The Anxiety of Affluence

Architectural Digest: Autobiography of a Magazine 1920-2010 BY Paige Rense. Rizzoli. Hardcover, 320 pages. $65.

There is little to recommend the rich, except of course their money. After all, the greater a fortune, the more likely it was ill-gotten. (No one ever hit pay dirt performing a good deed.) Until the revolution comes, we still have taste as the great leveler, evidence of democracy in action. What distinguishes good taste from bad, however, matters less than the fact of its presence at all. The worst plight is having no taste whatsoever, of being boring. Far better to vigorously exercise the right to get it all very, very wrong.

A delectable distraction from these bleak and crooked times, Architectural Digest: Autobiography of a Magazine 1920–2010 (Rizzoli, $65) is a history in words and pictures of the best-selling interior-design glossy, narrated by Paige Rense, its renowned editor in chief of forty years. It was under her leadership that the once Los Angeles–based trade publication transformed into the wildly popular monthly that granted its readers—whom Rense describes as “above average in intelligence and style”—exclusive looks into the private domiciles of the rich and famous. In its heyday, the magazine was powerful, influential; it fanned the flames of lifestyle fantasies for millions of readers, while firing up business for its featured designers, which included legends Billy Baldwin, John Saladino, Sally Sirkin Lewis, Marjorie Reed Gordon, Mario Buatta, Juan Pablo Molyneux, and Tony Duquette, as well as countless others. The coverage was determinedly reportage rather than criticism (after all, these were people’s homes), and the magazine boasted A-list contributors such as Kurt Vonnegut, John Irving, Truman Capote, Judith Thurman, John Updike, David Mamet, and Martin Scorsese. Philip Johnson famously referred to AD as “pornography for architects” (he later confessed to being a rabid reader), and it could indeed arouse, in no particular order: curiosity (morbid and otherwise), envy, sometimes a bit of inspiration, other times dull pangs of shame for failing to live in aesthetic perfection. Feelings of inadequacy could quickly curdle into harsh judgment, for unlike pornography, which peddles a certain promise, a plausibility, to its audience, the intimate encounters AD offered would almost certainly never be yours IRL.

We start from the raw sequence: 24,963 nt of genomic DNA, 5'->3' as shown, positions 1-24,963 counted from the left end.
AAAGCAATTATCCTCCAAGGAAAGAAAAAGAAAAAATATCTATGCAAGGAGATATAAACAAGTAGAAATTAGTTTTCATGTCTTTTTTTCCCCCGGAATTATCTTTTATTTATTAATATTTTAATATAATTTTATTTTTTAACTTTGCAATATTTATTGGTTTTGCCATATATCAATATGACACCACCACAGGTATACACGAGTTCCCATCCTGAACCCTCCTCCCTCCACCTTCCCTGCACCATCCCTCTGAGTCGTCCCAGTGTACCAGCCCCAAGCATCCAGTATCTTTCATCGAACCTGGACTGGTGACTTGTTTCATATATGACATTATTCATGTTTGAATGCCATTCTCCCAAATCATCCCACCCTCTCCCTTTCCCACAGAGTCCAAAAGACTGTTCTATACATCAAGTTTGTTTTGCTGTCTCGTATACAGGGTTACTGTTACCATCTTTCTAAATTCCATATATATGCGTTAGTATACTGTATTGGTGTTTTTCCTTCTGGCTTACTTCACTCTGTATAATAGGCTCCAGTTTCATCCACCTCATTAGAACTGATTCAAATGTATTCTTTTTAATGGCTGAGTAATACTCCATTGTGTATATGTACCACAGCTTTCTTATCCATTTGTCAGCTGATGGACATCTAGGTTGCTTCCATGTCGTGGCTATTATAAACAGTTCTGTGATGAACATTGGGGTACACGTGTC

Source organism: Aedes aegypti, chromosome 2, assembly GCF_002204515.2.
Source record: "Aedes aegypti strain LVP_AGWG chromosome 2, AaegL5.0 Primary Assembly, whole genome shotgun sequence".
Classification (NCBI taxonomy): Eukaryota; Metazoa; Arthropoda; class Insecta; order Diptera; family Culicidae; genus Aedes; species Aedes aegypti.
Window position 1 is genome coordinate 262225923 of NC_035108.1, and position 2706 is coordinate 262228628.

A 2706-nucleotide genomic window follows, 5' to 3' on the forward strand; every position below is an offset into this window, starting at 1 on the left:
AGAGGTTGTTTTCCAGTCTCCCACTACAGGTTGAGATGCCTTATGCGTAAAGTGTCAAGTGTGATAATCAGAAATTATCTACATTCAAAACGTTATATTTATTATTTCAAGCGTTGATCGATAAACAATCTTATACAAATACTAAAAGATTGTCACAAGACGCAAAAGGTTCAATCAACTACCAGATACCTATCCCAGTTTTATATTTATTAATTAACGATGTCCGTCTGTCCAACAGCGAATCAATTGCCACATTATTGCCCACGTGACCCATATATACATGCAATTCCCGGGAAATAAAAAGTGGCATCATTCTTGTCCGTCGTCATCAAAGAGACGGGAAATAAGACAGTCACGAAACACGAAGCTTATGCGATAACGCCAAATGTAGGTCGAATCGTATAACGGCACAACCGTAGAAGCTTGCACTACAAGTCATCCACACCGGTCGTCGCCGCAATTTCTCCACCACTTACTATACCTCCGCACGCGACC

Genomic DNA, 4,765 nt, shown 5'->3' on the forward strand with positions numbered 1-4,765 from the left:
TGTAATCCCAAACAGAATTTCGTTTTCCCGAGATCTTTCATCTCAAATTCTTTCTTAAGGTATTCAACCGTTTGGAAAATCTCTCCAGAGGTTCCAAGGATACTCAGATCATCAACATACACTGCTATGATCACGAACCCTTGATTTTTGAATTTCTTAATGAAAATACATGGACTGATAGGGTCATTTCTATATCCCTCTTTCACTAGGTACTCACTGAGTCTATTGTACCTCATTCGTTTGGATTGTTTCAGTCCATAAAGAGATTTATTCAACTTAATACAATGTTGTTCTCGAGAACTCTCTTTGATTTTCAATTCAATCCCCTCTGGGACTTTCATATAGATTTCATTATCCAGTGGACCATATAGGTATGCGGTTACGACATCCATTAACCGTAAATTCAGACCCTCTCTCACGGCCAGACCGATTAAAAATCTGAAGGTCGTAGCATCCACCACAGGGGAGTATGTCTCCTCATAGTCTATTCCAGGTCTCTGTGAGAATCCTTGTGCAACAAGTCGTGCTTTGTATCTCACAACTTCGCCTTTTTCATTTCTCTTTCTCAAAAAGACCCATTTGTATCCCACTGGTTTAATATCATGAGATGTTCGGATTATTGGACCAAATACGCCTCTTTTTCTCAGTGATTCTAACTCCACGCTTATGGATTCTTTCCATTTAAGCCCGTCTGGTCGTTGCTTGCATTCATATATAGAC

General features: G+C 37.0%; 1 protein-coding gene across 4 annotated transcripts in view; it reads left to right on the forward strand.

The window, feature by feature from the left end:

Diana Vreeland’s apartment living room, New York, 1975. From Architectural Digest, September/October 1975.

I grew up reading the magazine, ogling worlds so foreign to me, the firstborn daughter of Catholic parents, living in the Midwest. (I had never heard of Mustique until David Bowie and Iman’s Indonesian-inspired hideaway on the island appeared in AD’s pages, alongside a portrait of Bowie looking terrifically fetching in a sarong.) My mother, who has a remarkable eye, was always the designer and decorator of our family home. She would often stack a few of the most recent issues on our living-room table, proof in certain circles that a cultivated attention was being paid to the house. When my parents moved to New Jersey years later, my mother wallpapered one of the bedrooms in looping flowered vines. On the bedside table was a copy of AD, on the cover of which was a bedroom done in the very same. I like to think of it as my mother’s meta decorative moment, proof that the room had fallen through the looking glass, and into the world of high design.

Two lessons I gleaned from reading AD: a certain politesse when navigating differences in style, and that words of praise, when used precisely, can at the same time sound like pejoratives. A four-poster ormolu canopy bed draped in clashing chintz prints might be the room’s pièce de jouissance. Framed family photographs piled high atop a grand piano so as to nearly crush it should be appreciated as personal touches. The velveteen, stuffed-to-bursting couches upholstered in the same champagne gold as the room’s wall-to-wall carpeting seem to bring the sunshine indoors. The magazine was never catty, or arch. It didn’t have to be when a reader would naturally provide her own subtext.